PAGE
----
Recently, there was a blood donation appeal for a former television actor, Chen Wencong (陈文聪) that went viral, generating a fair bit of media buzz and frenzy.
The appeal was first posted on Facebook and Twitter on Friday evening (28 Oct), by MediaCorp artiste, Zhang Zhenhuan (张振寰), appealing for donors with AB blood type to provide blood and platelets.
Here’s the exact message:
I’ve a colleague who is in need urgent blood and platelet transfusion. He is AB Blood group, so he can take in O, A, B and AB blood.
Please proceed to:
Blood Services Group, Health Sciences Authority,
11 Outram Road (within SGH grounds), Opposite Outram MRT station.
Kindly indicate his name “Tan Boon Chong (S7011332E)” and inform the nurses that he urgently needs blood and platelet transfusion. And to make sure you are donating for him. Please help!!!!
大家还记得陈文聪? 他曾经是一位艺人。他得了血癌, 需要大量的血液。请大家帮帮忙。希望你们可以伸出援手，到Blood Service Group 的Health Sciences Authority (11 Outram Road), 并注明是给「Tan Boon Chong S7011332E」，他的血型是AB型，所以任何血型的人都可以帮助到他！ 谢谢你们的爱心！谢谢！
When I first saw this appeal, I was a little puzzled as it was stated that Wencong can accept blood from ANY blood type. Logically, there should be ample supply in the blood banks. Even if there was a shortage, I believe an appeal to just Wencong’s immediate friends and family members would have suffice. Was a public appeal really necessary? Especially one which detailed the patient’s medical condition and even his NRIC number. I decided not to pass this message on as I do not want to contribute to needless alarm.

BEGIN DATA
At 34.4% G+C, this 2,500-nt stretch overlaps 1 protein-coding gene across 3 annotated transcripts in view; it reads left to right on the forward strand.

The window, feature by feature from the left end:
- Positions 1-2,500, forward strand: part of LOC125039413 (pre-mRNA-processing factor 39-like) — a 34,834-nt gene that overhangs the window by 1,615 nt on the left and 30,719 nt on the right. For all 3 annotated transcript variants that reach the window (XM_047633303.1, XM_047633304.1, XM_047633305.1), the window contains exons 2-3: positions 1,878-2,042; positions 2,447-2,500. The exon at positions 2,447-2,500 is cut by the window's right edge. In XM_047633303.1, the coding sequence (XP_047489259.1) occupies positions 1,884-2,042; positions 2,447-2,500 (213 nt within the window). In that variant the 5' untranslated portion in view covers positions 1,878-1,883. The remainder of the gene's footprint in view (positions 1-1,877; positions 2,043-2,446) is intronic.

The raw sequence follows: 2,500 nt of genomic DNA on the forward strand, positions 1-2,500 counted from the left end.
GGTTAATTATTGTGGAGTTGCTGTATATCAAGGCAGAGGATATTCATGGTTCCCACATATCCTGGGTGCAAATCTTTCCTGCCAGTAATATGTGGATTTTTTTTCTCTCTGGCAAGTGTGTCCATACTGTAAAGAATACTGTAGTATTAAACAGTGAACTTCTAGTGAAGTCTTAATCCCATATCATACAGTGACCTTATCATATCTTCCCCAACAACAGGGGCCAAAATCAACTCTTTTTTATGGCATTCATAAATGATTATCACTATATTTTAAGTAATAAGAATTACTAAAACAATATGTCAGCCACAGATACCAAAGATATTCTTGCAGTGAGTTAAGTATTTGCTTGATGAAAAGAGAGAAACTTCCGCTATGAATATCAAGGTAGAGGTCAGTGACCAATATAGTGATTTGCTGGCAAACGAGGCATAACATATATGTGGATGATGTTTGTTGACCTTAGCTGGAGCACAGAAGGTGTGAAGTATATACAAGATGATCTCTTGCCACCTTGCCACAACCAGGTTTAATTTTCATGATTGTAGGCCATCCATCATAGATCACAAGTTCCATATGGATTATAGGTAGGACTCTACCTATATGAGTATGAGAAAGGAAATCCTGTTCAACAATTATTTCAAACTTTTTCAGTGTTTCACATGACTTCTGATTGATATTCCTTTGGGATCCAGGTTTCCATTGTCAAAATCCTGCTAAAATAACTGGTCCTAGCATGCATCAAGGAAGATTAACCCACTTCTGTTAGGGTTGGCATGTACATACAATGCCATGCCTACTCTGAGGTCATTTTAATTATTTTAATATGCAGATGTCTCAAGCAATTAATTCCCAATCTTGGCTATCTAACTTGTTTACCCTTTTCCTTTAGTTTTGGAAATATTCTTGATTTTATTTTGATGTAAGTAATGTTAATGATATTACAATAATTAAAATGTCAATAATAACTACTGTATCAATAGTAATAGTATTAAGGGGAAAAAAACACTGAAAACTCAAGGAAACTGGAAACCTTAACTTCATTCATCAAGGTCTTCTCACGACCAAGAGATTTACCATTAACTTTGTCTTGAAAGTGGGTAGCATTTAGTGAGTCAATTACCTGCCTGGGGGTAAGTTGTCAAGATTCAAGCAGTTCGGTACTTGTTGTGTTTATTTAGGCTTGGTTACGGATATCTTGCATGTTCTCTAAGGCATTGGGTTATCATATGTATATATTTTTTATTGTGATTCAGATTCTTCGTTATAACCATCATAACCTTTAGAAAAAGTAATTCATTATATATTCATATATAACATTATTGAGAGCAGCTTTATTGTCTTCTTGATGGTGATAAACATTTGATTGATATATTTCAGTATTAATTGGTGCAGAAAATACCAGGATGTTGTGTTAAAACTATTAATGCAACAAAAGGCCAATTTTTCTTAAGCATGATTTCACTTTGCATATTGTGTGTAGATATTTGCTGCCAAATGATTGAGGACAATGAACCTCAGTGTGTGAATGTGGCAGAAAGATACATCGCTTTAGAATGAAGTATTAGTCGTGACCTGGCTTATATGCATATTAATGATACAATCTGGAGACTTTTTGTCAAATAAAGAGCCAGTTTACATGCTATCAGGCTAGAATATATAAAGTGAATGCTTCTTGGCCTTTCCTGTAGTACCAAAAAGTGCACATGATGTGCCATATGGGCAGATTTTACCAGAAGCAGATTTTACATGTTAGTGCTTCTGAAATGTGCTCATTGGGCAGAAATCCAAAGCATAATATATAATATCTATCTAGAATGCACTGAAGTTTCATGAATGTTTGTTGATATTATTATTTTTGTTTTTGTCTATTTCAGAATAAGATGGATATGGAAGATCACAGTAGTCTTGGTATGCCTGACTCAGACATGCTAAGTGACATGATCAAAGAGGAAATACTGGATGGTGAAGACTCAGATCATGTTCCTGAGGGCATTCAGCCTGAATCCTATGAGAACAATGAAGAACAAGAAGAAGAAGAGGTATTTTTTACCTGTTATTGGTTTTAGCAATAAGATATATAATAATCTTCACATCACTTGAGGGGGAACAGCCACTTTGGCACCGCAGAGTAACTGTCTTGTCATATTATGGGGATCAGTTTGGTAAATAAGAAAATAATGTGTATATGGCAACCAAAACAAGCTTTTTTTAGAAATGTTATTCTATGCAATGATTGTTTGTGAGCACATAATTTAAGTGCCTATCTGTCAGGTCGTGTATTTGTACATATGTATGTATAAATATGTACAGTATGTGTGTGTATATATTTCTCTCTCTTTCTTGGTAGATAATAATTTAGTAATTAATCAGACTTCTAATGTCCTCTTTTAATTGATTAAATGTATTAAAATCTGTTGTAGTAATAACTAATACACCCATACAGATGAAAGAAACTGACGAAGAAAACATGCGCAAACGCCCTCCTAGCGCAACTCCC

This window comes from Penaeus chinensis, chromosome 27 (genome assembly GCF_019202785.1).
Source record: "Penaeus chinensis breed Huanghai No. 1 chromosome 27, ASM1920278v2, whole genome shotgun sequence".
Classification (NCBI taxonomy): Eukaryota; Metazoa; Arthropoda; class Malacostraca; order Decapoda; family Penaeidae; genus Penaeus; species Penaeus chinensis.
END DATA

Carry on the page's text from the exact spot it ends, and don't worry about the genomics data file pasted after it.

Moreover, Wencong may not even want all these attention in the first place, given that most people would prefer to keep our medical conditions private. I certainly would.
When I read Yong Wei’s summary blog post on the whole saga yesterday, I was all the more assured there is a big difference between “doing the right thing” and “doing the right thing and doing it right”.
Those who jump on the bandwagon and mass propagate the donation appeal without doing any background check are “doing the right thing”; in the sense that they are relaying an appeal for help as Good Samaritans. However, they do not realise they may also be contributing to harmful mass hysteria by spreading untruth. What if the appeal was fake or not something that the patient or his family members would be comfortable with?
As an informed and regular blood donor, Yong Wei was one of the rare few who bothered to find out more before deciding on his course of action. He was “doing the right thing AND doing it right”.
Guess what? There was sufficient blood supply to begin with. The donation appeal was unnecessary.
Without pointing fingers at anyone, wouldn’t it now seem like the artistes who jumped on the bandwagon are just capitalising on Wencong’s plight to get some media coverage (even if this wasn’t their intent)?